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M. Hossein Behboudian and Colin Tod

The effect of preharvest CO2 enrichment (1000 μl·liter–1) on postharvest quality of tomato fruit (Lycopersicon esculentum Mill. `Virosa') was studied with an emphasis on soluble sugars, ripening, and mineral composition. High-CO2 fruit had higher concentrations of sucrose, glucose, fructose, and total soluble solids than ambient-CO2 fruit. High-CO2 fruit also ripened more slowly and was characterized by lower respiration and ethylene production rates than ambient-CO2 fruit. Concentrations of N, P, and K were lower in the high-CO2 fruit than in the ambient-CO2 fruit, whereas those of S, Ca, and Mg were the same for both treatments. Preharvest CO2 enrichment of `Virosa' tomato enhances fruit desirability in terms of slower postharvest ripening and higher concentrations of soluble sugars and total soluble solids.

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M. Hossein Behboudian and Robert Lai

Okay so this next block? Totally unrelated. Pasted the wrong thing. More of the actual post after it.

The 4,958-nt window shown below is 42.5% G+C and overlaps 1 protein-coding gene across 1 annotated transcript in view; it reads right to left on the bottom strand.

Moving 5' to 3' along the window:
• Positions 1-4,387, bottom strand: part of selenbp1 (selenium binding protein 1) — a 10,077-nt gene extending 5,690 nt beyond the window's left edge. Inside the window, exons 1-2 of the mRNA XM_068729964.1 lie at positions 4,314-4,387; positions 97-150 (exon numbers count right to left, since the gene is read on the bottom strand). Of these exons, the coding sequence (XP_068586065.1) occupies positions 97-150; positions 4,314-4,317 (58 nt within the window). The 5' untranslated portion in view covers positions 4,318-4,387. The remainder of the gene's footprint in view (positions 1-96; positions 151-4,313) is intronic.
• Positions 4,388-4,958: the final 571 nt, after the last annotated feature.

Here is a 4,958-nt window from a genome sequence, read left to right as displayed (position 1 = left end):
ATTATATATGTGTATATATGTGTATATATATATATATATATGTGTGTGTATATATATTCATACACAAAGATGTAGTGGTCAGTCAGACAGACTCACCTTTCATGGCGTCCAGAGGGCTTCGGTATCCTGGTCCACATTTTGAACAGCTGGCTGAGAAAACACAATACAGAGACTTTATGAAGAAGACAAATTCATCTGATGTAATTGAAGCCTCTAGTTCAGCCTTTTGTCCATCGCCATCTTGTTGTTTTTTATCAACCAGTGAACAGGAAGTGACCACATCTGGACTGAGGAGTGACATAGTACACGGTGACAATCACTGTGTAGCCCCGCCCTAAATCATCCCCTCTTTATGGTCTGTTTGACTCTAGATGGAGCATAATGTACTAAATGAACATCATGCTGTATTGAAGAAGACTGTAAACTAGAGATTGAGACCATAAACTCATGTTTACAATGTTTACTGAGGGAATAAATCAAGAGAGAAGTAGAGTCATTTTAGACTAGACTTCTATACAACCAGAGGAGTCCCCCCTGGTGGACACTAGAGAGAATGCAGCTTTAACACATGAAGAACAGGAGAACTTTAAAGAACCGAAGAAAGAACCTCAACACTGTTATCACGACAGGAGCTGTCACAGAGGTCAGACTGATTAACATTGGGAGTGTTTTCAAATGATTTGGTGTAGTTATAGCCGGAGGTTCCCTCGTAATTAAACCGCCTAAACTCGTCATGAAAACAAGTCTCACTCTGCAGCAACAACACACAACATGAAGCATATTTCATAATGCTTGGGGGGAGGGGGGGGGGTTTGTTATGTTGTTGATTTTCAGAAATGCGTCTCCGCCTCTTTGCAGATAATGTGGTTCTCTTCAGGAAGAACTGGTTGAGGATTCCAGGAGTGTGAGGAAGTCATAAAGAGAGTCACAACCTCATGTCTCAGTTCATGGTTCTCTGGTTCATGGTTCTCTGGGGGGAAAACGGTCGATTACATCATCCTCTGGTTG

Responses of the tomato (Lycopersicon esculentum Mill. cv. Virosa) plant to elevated CO2 concentrations applied throughout the photoperiod or part of it were studied under two temperature regimes. Plants were exposed to CO2 at 340 (control), 700, and 1000 μl·liter–1. The highest concentration was applied only at 22/16C (day/night) and 700 μl·liter–1 at 22/16C and 25/16C. Transpiration rates were lower and photosynthetic rates were higher under elevated CO2 than at the ambient level. Biomass production was higher only for plants grown at 700 μl·liter–1 and 25/16C. Concentrations of macronutrients were lower in plants exposed to 1000 μl CO2/liter than in the control plants. Intermittent CO2 was applied using two timing methods. In method 1, plants were exposed to 4- or 8-hour high-CO2 concentrations during their 12-hour photoperiod. In method 2, plants were exposed for 3.5 days of each week to 700 μl CO2/liter. Only two of the 8-hour exposures resulted in greater growth than the controls. The lack of higher growth for CO2-enriched plants at 22/16C was attributed to a higher dark respiration rate and to a lack of efficient transport of photosynthates out of leaves.